Thu, 02 Oct 2003

Should prostitution be legalized?

The Nation, Asia News Network, Bangkok

Debate on taboo subjects, such as whether Thailand should decriminalize prostitution, whether the country should legalize abortion or how society should deal with teen sex, have been marred by ridiculous hypocrisy cloaked in incredible prudishness.

It was thus a refreshing break from past unproductive public discourses when Justice Minister Pongthep Thepkanchana sought to sound out public sentiment on the decriminalization of prostitution. Already, the conservative lobby is saying that the move could cause irreparable damage to public morality.

The more liberal groups are pushing for more realistic solutions to problems, reasoning that decriminalizing prostitution would enable more effective policing of the sex trade to eliminate exploitation of women and young people.

As a society, we refuse to acknowledge even the most basic, demonstrable fact that prostitution is very much part of the sexual mores that a large section of people indulge in.

Prostitution as a trade used to involve honest business transactions -- service providers offered instant sexual gratification to paying customers. As long as the transactions were made between consenting adults, society had no business interfering in what was largely seen as the private affairs of individuals.

Thai laws used to recognize prostitution as a legal trade. A law designed to fight venereal diseases of 1909 called for the registration of brothels and sex workers and mandatory regular health check-ups.

In 1960, prostitution was outlawed. Prostitutes were liable to a maximum jail term of three months or a fine of up to Bt1,000, or both. Prostitution became part of the underground businesses linked to organized crime, leading to more systematic and worse forms of exploitation of women and children.

The outlawed sex trade, which has won Thailand notoriety as a sex capital of the world, also contributes in no small part to rampant corruption among law enforcement officials, who are paid to turn a blind eye to its many guises and forms.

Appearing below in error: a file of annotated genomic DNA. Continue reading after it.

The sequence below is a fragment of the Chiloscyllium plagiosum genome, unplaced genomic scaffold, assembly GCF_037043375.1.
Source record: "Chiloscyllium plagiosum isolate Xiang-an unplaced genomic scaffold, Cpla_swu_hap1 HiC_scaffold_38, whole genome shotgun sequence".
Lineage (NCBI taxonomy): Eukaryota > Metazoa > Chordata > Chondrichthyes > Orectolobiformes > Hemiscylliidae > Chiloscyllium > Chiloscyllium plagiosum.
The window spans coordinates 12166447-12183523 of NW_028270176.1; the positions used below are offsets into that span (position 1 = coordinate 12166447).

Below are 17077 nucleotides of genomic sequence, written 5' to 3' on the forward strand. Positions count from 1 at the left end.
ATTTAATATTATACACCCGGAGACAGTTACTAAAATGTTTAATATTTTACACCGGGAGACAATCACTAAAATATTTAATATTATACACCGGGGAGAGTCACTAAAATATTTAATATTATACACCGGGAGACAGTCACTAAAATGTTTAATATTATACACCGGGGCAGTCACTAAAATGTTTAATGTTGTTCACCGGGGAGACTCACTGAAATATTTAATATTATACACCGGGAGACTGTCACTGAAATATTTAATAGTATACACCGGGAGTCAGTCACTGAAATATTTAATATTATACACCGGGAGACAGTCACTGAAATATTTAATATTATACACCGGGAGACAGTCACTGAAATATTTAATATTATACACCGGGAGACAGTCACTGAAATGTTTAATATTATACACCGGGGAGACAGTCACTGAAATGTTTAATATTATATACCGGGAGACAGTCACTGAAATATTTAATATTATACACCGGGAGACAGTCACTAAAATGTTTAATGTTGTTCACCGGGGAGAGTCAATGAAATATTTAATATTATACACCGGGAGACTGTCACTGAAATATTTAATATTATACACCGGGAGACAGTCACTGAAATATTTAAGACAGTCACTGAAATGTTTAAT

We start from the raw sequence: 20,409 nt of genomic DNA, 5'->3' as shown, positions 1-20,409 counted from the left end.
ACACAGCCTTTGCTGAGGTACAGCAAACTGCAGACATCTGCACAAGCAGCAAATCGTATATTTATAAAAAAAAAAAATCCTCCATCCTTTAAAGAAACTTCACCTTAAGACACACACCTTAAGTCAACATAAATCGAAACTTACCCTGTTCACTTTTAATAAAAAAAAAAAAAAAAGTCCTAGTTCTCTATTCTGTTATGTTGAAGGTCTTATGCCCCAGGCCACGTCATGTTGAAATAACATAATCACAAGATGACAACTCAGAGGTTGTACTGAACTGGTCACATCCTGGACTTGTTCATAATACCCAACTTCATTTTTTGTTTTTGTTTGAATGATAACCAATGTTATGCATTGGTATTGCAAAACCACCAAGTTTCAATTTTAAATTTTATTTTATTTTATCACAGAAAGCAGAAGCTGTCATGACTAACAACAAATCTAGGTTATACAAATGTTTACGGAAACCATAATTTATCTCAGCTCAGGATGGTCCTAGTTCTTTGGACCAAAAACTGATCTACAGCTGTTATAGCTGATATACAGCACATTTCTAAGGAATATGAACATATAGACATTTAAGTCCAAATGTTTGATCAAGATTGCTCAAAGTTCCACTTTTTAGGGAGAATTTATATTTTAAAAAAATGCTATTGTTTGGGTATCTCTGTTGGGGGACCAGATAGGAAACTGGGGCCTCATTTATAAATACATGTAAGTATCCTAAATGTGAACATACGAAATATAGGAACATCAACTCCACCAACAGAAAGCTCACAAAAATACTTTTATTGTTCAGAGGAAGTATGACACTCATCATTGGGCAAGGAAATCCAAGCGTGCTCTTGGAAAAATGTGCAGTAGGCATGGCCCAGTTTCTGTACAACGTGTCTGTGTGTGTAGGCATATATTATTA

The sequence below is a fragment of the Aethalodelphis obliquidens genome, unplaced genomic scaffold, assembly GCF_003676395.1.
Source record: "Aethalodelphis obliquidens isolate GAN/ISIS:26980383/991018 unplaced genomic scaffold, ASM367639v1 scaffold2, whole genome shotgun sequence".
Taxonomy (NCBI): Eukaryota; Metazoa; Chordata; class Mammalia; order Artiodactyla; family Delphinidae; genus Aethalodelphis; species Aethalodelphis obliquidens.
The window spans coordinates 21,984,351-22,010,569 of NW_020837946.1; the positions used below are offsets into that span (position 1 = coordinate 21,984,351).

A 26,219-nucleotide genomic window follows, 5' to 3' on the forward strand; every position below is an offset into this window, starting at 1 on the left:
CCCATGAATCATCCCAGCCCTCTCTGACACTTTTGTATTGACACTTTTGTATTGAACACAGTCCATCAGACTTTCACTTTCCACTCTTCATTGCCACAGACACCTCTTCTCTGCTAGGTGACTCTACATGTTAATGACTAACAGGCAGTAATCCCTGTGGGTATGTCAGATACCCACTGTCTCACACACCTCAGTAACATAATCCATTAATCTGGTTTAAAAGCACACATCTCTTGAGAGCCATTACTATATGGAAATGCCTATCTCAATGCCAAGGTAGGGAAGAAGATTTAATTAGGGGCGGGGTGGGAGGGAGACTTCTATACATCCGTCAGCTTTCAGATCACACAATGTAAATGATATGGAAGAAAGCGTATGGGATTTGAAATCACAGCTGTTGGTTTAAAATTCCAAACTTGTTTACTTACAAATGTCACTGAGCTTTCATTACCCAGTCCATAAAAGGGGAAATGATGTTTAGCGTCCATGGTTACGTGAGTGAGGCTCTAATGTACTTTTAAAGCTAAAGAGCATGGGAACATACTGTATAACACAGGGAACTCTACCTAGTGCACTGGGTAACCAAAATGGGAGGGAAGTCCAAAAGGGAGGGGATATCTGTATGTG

In 1996, the anti-prostitution law tried to curb demand for prostitutes, particularly those under 18. The law prescribes harsh punishment for people having sex with prostitutes under 18, while sex workers are liable to a maximum fine of no more than Baht 1,000.

The public debate on decriminalization appears to have got off to a good start. Statistics, including the total number of sex workers (estimated at 100,000 countrywide) have been publicized, including breakdowns on gender and age groups (70,000 women aged 18 and over, 4,000 men aged 18 and over, and another 26,000 underage youths).

The conservative lobby may yet be able to sway public opinion with their old argument of protecting everything good and nice about Thai society. But more people will reject such dogged arguments on the grounds of personal freedom and rights to privacy. The state has no business passing moral judgments on what happens between consenting adults, with or without money changing hands.

Decriminalization will not lead to an expansion of the sex trade because the younger generations appear more relaxed about sex. But the potential benefits to society are numerous. Corruption should be greatly reduced and police resources freed up to fight other crimes; sex workers would be better protected; and young people spared sexual exploitation.

It's time society came up with a lasting and realistic solution to problems associated with the world's oldest profession which will go on regardless of the sanctimonious, moral indignation dispensed by the conservative lobby, which prefers to sweep problems under the carpet rather than actually deal with them.